We created videos of the concept walkthrough so these could be used by the commercial team when talking to potential clients and partners.
I was pretty proud of what we managed to achieve in a couple of weeks. Yes, we had to suppress out some of our principles of how to do thorough user research and proper personas but we were lucky enough to have access to a couple of people who had deep understanding of the domain and had completed a related project with similar user needs.
Essentially it was a storytelling exercise. The selection of what story to tell was based on the target audience and how the concept could address their current pain points. The location for the scenario, Greater Manchester, was selected to suit the greatest potential market value and we used real statistical data available for that location within our graphical simulation. Completing three different app delivery methods was ambitious but really the only way to demonstrate flexibility of the concept to the user need. So although prototype development time was very limited we did manage to get in a few nice features in the tablet app - a pictorial gesture login, security signature and a ‘scrub’ gesture to erase changes.
We followed up the project by writing a full narrative of the three scenarios for the commercial team so that they could use the prototypes themselves and demo to potential clients. With the help of the iQ Labs team we also created videos of the three demos so that these could be used again for webinar or other promotional events.
The Learnovate Centre is an industry-led centre of excellence for innovation and research in learning technologies based in Dublin.
Back in 2009, a cluster of the world’s leading learning technology companies were based in Ireland, including rapidly-growing indigenous Irish companies. The collaboration within the industry was strong with the Irish Learning Alliance (ILA) formed to act as a collaborative network between the companies. In order to strengthen the competitive advantage of the learning industry through access to the Irish applied research community, Enterprise Ireland proposed setting up an industry-led centre of excellence for innovation and research in learning technologies under the Technology Centre Programme.Read more...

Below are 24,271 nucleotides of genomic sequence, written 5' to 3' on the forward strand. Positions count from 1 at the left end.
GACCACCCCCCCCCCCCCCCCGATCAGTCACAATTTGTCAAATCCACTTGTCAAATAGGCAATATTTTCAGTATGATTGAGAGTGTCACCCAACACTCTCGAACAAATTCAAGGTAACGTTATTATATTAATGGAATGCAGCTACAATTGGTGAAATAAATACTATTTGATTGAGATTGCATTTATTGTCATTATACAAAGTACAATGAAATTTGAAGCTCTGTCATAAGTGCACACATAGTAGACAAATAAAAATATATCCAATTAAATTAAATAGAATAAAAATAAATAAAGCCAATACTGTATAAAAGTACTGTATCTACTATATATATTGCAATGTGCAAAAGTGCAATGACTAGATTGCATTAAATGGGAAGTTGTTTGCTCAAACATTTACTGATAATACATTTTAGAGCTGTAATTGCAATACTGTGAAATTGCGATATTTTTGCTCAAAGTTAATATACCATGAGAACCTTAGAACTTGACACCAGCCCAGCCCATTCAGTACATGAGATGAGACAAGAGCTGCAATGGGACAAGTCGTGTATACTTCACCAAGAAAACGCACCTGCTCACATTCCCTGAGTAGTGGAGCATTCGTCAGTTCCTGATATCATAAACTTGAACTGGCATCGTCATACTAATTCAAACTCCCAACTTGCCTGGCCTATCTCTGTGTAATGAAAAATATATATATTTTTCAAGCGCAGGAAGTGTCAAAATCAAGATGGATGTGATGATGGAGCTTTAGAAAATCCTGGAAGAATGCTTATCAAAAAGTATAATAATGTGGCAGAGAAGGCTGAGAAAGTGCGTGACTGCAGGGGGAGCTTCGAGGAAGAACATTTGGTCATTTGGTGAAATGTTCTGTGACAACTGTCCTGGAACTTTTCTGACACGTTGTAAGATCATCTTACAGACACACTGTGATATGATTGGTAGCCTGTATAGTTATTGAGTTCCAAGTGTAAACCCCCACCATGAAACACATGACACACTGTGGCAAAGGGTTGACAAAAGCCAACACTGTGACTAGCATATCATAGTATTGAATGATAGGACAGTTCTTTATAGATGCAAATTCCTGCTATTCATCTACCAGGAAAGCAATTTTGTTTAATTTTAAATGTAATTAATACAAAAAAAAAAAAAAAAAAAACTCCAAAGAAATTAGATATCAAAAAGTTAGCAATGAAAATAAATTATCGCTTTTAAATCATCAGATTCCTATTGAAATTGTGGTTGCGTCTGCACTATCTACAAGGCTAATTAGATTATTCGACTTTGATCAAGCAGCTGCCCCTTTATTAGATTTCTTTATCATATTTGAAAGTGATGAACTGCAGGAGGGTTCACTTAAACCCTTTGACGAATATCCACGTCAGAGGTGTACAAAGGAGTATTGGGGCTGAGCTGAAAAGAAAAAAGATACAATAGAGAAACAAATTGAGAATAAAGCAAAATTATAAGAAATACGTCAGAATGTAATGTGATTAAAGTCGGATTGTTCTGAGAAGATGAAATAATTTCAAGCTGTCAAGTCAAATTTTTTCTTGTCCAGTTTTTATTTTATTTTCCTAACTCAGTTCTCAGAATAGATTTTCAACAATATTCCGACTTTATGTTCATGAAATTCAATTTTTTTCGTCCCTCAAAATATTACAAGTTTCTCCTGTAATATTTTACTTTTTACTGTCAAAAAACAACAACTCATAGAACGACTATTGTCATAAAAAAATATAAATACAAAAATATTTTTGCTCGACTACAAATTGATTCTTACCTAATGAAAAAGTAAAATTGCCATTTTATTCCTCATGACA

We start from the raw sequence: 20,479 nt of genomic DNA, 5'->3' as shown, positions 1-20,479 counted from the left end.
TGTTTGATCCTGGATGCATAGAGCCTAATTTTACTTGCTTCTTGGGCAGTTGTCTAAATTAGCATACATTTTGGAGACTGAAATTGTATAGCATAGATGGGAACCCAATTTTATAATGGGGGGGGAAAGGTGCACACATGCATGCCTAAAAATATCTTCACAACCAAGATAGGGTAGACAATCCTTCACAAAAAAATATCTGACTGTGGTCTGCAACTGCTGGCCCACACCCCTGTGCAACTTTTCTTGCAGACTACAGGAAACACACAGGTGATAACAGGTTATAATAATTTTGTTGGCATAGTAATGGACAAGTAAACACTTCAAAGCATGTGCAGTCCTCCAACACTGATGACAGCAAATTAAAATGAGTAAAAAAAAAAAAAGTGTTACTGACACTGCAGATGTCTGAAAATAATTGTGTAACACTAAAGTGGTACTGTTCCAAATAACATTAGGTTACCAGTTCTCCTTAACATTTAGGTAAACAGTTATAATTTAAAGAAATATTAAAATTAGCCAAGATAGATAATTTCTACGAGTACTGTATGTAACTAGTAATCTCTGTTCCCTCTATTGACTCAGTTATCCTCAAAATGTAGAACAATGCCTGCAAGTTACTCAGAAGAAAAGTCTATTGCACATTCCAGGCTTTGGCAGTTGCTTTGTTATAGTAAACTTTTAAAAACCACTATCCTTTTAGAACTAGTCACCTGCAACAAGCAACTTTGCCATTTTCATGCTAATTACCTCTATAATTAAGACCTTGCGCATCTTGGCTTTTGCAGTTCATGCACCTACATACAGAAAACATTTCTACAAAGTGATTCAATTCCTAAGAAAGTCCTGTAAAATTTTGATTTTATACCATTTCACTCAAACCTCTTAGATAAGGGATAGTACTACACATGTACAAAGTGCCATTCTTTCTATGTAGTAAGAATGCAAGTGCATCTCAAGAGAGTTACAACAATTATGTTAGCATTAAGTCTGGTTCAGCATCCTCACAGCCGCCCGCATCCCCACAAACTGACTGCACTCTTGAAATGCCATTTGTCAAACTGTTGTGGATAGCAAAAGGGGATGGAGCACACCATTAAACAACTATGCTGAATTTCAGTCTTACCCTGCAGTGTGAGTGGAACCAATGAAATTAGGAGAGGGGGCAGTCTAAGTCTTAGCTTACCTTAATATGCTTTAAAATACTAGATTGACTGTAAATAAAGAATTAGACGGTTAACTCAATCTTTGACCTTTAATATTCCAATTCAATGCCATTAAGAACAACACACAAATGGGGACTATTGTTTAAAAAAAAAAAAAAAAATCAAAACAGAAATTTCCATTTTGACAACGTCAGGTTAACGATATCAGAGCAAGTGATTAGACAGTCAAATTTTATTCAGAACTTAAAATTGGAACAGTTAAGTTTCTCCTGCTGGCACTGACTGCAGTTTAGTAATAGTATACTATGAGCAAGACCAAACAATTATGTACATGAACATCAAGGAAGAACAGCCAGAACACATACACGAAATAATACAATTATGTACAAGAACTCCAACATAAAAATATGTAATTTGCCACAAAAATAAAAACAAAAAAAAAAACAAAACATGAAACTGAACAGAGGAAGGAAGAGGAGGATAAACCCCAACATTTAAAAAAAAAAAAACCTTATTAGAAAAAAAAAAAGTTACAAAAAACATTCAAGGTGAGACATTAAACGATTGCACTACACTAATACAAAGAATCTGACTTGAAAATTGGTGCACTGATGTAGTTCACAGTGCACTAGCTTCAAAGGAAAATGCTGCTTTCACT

The challenge was to put together a Detailed Description of Needs (DDN) for the centre, based on the research and innovation goals of a consortium of companies, who all operated in different markets with their own strategic direction. The DDN would then be put out to the academic community in order to respond to the tender.In partnership with Jonny Parkes, then Chairman of the ILA, I was contracted by Enterprise Ireland to put together the DDN on behalf of the industry consortium. My role was primarily around defining the research themes and innovation model whilst Jonny was leading the business strategy and partner collaboration.
As a former Head of R&D of one of the top learning companies, I had been involved with a previous ILA industry/applied research partnership project, giving me a good insight into not only the needs of the other companies but also an understanding of the strengths of the research community. My role was to see how these strengths could be utilised and applied to best effect within the learning industry.
The vision had to be ambitious and therefore a good understanding of the state-of-the-art in learning technologies was needed in order to set out a plan and model for the centre that would give the individual companies and the Irish industry as a whole a world-class leading edge.
We started by interviewing stakeholders at various levels in the industry organisations including CEOs, CTOs, Learning Pedagogy Specialists and R&D teams to understand the specific strategic focus of the companies and how they believed the research centre could help them get there.
A series of group workshops were held to identify the common requirements and themes between the different companies. Techniques such as affinity diagrams and dot-voting prioritisation were used to get the companies to build consensus. After a number of review rounds with all partners, four main themes emerged with interlinking sub-themes - Social & Informal Learning, Metrics & Assessment, Mobile Collaboration, and Immersive Learning.
The requirements were combined with our research into the state-of-the-art to give detailed descriptions of the outcomes expected from the centre, challenging the academic partners to show us how they could provide value in these areas.
Workshops were used to find and prioritise the common themes across a diverse group of companies.
The themes that were put forward in the DDN continue to be the themes of the Learnovate Centre today.
It was important that the research be directed by the learning need rather than be technology-led. The model defined required learning experts to validate the concept value before moving into technical evaluation or development.